This is philosophy’s greatest hits, featuring all the most influential philosophers throughout the ages. It is a good summary introduction on possibly every big philosophical ideas ever conceived, a good starting point for more deep explorations.
It provides us with the environmental, cultural, and personal contexts in which the ideas came about, and it shows their gradual progressions, cross-influences, and sometimes counter arguments into what becomes a modern thinking that we have now.
The book, however, does not only cover what would be considered as “traditional” philosophers such as Socrates, Voltaire, Spinoza, Nietzsche, or Kierkegaard. But it also includes a broad spectrum of thinkers whose ideas have largely shaped their own respective fields, such as Avicenna (medicine), Machiavelli (politics), Pythagoras (math), Ludwig Wittgenstein (language), Adam Smith (economics), Charles Darwin (science), even Karl Marx (class struggle), among many, many others.
As a recovering Tsundoku-ist (only bought 2 new books this year (so far) to add into my pile of 200+ unread books), I bought this book 10 years ago when the DK Big Ideas series had only just begun with Philosophy and Psychology books. And over the years I only read it scatterly, and never devour it cover to cover like I eventually just did. However, even when reading it randomly the book had already serves me as a some kind of Wikipedia rabbit hole, where it introduces me to some of the big names that I have never heard before (and there are plenty of them in the book) that led me to do follow up readings.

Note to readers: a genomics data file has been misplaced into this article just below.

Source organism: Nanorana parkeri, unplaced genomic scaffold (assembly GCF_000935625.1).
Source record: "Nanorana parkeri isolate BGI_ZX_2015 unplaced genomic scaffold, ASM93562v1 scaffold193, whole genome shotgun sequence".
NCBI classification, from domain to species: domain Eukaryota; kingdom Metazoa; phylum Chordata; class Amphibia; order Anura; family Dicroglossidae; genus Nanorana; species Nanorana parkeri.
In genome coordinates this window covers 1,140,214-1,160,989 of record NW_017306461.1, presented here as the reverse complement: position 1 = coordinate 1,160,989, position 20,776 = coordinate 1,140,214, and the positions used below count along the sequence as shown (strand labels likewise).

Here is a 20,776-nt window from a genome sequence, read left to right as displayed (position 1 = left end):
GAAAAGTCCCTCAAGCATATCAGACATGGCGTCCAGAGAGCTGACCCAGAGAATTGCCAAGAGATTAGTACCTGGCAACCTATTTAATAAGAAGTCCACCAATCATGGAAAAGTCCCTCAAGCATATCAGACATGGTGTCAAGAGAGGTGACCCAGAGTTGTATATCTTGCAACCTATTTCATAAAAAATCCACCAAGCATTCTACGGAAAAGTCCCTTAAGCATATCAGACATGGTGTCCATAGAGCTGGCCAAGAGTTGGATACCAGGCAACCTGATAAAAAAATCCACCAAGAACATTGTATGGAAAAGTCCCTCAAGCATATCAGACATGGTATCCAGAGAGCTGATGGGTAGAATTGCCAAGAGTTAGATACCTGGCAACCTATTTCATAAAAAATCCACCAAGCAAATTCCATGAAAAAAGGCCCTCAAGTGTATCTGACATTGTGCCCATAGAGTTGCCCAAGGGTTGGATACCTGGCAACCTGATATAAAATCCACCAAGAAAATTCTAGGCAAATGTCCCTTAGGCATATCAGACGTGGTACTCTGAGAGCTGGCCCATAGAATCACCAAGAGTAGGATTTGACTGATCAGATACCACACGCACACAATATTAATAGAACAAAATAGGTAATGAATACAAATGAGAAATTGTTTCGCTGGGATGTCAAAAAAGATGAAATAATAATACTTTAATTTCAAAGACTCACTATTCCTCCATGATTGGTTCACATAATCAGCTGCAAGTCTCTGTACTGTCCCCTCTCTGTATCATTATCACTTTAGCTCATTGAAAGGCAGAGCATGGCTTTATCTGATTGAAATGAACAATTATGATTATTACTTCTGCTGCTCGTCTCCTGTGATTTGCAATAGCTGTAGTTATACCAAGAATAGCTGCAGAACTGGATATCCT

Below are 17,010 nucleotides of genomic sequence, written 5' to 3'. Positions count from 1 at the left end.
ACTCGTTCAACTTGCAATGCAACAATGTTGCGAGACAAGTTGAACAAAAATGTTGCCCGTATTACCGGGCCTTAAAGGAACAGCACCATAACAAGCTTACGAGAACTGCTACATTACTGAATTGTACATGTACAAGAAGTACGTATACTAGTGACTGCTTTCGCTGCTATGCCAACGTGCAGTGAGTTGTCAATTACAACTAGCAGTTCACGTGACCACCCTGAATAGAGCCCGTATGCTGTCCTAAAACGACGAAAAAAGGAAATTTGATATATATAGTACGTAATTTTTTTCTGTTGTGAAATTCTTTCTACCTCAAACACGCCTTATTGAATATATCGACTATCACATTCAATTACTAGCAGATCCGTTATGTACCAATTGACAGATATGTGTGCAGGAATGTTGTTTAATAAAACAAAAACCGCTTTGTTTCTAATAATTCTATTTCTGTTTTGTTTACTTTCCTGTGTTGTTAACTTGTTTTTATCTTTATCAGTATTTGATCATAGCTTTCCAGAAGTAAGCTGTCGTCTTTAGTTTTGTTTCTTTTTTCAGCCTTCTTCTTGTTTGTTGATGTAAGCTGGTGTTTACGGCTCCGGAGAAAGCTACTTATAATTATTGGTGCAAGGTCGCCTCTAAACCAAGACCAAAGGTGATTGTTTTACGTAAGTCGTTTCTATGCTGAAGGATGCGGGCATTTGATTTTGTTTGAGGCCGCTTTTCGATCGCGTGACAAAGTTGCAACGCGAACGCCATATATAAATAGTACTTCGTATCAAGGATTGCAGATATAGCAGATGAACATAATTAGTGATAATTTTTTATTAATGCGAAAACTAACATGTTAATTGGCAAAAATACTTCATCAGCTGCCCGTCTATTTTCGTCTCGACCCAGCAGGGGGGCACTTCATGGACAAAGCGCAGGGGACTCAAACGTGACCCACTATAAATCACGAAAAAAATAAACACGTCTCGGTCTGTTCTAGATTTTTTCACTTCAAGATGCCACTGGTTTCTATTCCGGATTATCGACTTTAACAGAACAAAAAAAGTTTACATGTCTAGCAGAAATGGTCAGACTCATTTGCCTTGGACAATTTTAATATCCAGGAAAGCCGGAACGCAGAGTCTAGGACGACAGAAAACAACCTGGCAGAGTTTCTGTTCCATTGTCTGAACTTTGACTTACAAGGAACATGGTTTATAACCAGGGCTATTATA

One of the most profound examples is Averroes. When I first read about Averroes in this very book, it prompted me to read several articles and 2 more books about him, one of which opened up my eyes on the incredible Golden Age of Islam, which was very enlightening. This occurred several more times over the years, with the book notably became the first one that also introduced me to Stoicism (I have since read 14 books on Stoicism and live according to its principles).
All in all, it is a fairly light book that breaks down the heaviest ideas into bite-size meditations. It is a treasure trove of a book, a big book, with every sense of the word.